By Ryan Desaulniers
This article contains SPOILERS. If you haven’t read the issue yet, proceed at your own risk!
All comics are silent comics. This is an immutable fact due to their very nature as a static, visual medium. This makes it all the more impressive that artists can imbue a page with a bevvy of techniques which trick our beautiful brains into not only interpreting some onamonpaeatic words as sound, but even suggest the sound’s quality in a way that we, as readers, hardly notice as we go. Black Panther 169 takes away the sense of perceived sound and employs a level of visual storytelling which this title had not yet utilized, making for a gripping read, one focused on two characters, in opposition, in a high-stakes sprint to their objectives.
Artist Leonard Kirk draws fifteen of the eighteen pages of story in silence due to a simple but effective plot mechanic: the sound-based antagonist Klaw uses his sonic abilities to such a degree to bring back his long-lost sister and transmute her neural profile into captured Midnight Angel Ayo’s body that all of the diagetic sound in the base is canceled out. This leads to Ayo’s lover and former Dora Milaje, Aneka, to jump her guards to free her partner.
This heavy reliance on visual storytelling is a departure from this series’ established style, and Kirk pulls it off with aplomb. One of the first things he does to sell these silent scenes is intruduce the idea that, due to the intense power requirements of Klaw’s experiment, the lights flicker on and off. With this conceit, Kirk establishes a rhythm to the action:
Kirk’s page composition works hard to sell this concept, too. The page on the left sells the moments by giving us long, horizontal panels bleeding to the edge of the page stacked on top of others of the same — lending a stacatto beat without feeling rushed. Comparatively, the right page returns to more traditional panel gutters, with the panels becoming cramped, variable, kinetic, and much faster to read as Aneka’s ambush turns into the claustrophobic fury of one vs. one hand-to-hand combat. The different beats in her various fight scenes all capitulate with some beautiful, thematic moments when this black African woman literally uses the chains of her oppression against her white captors. Sometimes visuals can say just as much about a motif as any character’s sermon.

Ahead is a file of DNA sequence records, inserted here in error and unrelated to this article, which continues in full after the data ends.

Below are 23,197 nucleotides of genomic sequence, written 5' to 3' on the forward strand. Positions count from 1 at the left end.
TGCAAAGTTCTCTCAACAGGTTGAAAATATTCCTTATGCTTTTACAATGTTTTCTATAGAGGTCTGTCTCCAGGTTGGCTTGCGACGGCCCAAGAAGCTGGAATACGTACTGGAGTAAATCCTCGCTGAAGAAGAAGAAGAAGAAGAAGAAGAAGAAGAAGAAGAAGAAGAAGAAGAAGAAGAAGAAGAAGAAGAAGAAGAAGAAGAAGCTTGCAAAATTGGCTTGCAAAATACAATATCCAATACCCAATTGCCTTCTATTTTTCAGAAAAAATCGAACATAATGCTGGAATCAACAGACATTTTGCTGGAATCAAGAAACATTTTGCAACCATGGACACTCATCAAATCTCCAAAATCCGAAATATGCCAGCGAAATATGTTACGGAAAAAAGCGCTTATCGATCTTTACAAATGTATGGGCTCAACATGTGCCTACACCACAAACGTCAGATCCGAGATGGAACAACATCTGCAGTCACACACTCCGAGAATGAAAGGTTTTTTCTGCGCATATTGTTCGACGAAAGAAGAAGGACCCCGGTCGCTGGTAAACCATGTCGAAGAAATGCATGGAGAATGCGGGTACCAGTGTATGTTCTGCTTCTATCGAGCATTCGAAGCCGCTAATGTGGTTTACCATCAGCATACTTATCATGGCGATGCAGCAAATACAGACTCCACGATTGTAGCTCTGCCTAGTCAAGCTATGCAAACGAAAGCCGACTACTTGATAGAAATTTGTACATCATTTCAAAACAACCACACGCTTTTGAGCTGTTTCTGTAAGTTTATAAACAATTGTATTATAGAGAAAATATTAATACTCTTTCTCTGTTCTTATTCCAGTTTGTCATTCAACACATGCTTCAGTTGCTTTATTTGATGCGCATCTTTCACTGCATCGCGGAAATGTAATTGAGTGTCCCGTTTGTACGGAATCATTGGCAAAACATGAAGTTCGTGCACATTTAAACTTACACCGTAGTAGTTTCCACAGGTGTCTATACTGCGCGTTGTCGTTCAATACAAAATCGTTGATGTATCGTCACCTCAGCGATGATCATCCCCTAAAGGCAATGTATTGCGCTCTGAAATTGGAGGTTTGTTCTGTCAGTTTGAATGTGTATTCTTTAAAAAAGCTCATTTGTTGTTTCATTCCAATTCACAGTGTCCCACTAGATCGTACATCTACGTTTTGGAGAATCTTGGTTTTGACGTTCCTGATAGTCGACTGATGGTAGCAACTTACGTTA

Writer Ta-Nahisi Coates also set this issue up to succeed brilliantly and simply. Klaw needs this experiment to work and Aneka needs to disrupt the process to rescure her lover. Both of these objectives are oppositional, effective, and immediate, dialing the stakes high and allowing this issue to be both concentrated and efficient. It also surprised me how complicated this made my emotional repsonse to the villain’s plot. Though his methods are dastardly, at the end of the day, Klaw just wants his sister back. It’s a savvy move to build some understanding between the reader and the antagonist without going so far as to build sympathy for the (white) devil.
The conversation doesn’t stop there. What do you wanna talk about from this issue?